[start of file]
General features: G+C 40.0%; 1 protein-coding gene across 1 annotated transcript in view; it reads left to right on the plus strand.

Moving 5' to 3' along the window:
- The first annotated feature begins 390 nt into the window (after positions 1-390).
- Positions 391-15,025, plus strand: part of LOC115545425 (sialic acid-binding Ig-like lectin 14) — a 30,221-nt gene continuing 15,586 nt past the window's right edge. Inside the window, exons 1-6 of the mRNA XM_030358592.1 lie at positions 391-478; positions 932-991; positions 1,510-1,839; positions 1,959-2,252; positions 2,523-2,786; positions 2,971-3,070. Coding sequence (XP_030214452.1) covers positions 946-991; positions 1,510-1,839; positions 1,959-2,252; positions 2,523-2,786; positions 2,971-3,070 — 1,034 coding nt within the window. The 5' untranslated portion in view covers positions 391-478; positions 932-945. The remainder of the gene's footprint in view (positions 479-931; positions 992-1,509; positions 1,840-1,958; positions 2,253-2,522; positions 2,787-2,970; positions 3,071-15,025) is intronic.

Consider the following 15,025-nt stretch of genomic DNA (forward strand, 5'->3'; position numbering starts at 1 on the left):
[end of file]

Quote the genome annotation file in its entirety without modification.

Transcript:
General features: G+C 40.0%; 1 protein-coding gene across 1 annotated transcript in view; it reads left to right on the plus strand.

Moving 5' to 3' along the window:
- The first annotated feature begins 390 nt into the window (after positions 1-390).
- Positions 391-15,025, plus strand: part of LOC115545425 (sialic acid-binding Ig-like lectin 14) — a 30,221-nt gene continuing 15,586 nt past the window's right edge. Inside the window, exons 1-6 of the mRNA XM_030358592.1 lie at positions 391-478; positions 932-991; positions 1,510-1,839; positions 1,959-2,252; positions 2,523-2,786; positions 2,971-3,070. Coding sequence (XP_030214452.1) covers positions 946-991; positions 1,510-1,839; positions 1,959-2,252; positions 2,523-2,786; positions 2,971-3,070 — 1,034 coding nt within the window. The 5' untranslated portion in view covers positions 391-478; positions 932-945. The remainder of the gene's footprint in view (positions 479-931; positions 992-1,509; positions 1,840-1,958; positions 2,253-2,522; positions 2,787-2,970; positions 3,071-15,025) is intronic.

Consider the following 15,025-nt stretch of genomic DNA (forward strand, 5'->3'; position numbering starts at 1 on the left):